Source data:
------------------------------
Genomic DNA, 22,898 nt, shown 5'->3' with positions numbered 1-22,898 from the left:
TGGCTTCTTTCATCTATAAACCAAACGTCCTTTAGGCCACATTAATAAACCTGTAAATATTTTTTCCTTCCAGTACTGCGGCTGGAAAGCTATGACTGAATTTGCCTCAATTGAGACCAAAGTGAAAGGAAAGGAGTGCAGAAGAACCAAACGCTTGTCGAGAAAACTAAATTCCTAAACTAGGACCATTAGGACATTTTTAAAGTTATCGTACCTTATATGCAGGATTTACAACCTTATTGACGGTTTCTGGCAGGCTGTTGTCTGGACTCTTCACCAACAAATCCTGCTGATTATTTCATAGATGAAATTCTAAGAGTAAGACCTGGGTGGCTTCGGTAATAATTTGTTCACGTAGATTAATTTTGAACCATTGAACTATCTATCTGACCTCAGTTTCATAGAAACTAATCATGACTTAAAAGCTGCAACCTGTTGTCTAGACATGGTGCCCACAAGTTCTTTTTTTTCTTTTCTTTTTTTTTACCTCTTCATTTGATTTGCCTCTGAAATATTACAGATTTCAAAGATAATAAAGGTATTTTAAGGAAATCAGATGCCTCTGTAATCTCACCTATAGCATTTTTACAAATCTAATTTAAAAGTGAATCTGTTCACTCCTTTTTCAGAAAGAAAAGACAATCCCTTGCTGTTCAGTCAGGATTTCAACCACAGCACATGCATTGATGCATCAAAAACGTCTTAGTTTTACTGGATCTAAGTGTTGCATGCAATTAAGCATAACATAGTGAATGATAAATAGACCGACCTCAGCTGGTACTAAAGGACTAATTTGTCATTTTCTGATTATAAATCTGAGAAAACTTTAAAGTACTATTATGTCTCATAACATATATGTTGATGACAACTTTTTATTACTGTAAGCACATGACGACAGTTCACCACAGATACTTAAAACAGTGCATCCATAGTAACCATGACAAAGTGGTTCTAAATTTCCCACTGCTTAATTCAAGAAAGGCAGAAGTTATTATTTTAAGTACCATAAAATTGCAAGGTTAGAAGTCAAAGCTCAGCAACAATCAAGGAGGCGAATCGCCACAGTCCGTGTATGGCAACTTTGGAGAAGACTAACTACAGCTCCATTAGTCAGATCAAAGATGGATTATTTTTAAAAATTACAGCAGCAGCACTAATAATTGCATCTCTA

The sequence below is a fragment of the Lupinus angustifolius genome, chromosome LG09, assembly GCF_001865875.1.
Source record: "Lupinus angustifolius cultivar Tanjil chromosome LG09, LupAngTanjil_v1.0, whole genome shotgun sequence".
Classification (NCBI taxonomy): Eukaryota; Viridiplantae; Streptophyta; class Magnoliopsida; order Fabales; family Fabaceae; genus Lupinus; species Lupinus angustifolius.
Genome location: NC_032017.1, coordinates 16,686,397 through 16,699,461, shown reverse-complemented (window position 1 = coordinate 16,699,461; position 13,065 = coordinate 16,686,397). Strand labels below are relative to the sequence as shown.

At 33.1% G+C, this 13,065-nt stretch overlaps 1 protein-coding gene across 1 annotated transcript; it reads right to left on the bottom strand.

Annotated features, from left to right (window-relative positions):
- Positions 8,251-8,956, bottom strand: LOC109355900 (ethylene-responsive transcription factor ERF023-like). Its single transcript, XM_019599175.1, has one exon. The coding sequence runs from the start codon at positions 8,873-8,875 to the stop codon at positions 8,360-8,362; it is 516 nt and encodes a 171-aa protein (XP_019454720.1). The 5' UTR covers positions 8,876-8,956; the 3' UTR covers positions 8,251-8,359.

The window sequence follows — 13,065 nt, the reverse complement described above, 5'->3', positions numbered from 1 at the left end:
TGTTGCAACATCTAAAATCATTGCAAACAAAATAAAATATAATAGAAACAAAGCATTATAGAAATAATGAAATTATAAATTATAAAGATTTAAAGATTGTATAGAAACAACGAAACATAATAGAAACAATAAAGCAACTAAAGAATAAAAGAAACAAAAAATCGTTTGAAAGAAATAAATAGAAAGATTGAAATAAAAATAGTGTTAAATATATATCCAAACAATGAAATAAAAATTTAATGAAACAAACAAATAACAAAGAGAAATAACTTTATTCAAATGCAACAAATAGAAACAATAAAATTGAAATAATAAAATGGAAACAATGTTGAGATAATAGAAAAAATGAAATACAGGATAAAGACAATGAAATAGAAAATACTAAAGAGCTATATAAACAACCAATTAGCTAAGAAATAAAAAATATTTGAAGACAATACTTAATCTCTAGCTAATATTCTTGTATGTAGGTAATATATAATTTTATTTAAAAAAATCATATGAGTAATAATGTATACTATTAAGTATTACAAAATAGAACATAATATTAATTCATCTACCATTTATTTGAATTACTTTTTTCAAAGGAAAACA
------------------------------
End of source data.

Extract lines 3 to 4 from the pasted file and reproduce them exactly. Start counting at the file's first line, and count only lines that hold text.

The sequence below is a fragment of the Lupinus angustifolius genome, chromosome LG09, assembly GCF_001865875.1.
Source record: "Lupinus angustifolius cultivar Tanjil chromosome LG09, LupAngTanjil_v1.0, whole genome shotgun sequence".